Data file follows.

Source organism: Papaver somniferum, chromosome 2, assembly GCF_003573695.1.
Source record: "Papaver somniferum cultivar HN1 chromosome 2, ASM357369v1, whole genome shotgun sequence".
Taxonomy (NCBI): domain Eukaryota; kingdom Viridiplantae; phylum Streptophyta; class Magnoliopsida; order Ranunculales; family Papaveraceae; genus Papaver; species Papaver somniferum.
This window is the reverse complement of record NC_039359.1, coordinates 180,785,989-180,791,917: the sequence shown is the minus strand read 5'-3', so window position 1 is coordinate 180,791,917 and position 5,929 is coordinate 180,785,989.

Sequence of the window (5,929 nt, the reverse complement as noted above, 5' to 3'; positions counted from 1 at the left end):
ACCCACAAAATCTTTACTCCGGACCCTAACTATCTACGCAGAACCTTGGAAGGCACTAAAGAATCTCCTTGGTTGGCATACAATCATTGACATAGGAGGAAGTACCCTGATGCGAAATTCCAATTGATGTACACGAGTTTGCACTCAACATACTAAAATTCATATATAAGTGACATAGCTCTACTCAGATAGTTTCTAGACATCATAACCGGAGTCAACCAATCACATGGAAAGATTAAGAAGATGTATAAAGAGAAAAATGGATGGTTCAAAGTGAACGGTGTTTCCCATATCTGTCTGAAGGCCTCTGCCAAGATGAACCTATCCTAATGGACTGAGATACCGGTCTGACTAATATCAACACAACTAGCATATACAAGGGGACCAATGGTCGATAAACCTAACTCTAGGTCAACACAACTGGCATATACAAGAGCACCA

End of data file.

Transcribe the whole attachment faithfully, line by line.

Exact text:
Source organism: Papaver somniferum, chromosome 2, assembly GCF_003573695.1.
Source record: "Papaver somniferum cultivar HN1 chromosome 2, ASM357369v1, whole genome shotgun sequence".
Taxonomy (NCBI): domain Eukaryota; kingdom Viridiplantae; phylum Streptophyta; class Magnoliopsida; order Ranunculales; family Papaveraceae; genus Papaver; species Papaver somniferum.
This window is the reverse complement of record NC_039359.1, coordinates 180,785,989-180,791,917: the sequence shown is the minus strand read 5'-3', so window position 1 is coordinate 180,791,917 and position 5,929 is coordinate 180,785,989.

Sequence of the window (5,929 nt, the reverse complement as noted above, 5' to 3'; positions counted from 1 at the left end):
ACCCACAAAATCTTTACTCCGGACCCTAACTATCTACGCAGAACCTTGGAAGGCACTAAAGAATCTCCTTGGTTGGCATACAATCATTGACATAGGAGGAAGTACCCTGATGCGAAATTCCAATTGATGTACACGAGTTTGCACTCAACATACTAAAATTCATATATAAGTGACATAGCTCTACTCAGATAGTTTCTAGACATCATAACCGGAGTCAACCAATCACATGGAAAGATTAAGAAGATGTATAAAGAGAAAAATGGATGGTTCAAAGTGAACGGTGTTTCCCATATCTGTCTGAAGGCCTCTGCCAAGATGAACCTATCCTAATGGACTGAGATACCGGTCTGACTAATATCAACACAACTAGCATATACAAGGGGACCAATGGTCGATAAACCTAACTCTAGGTCAACACAACTGGCATATACAAGAGCACCA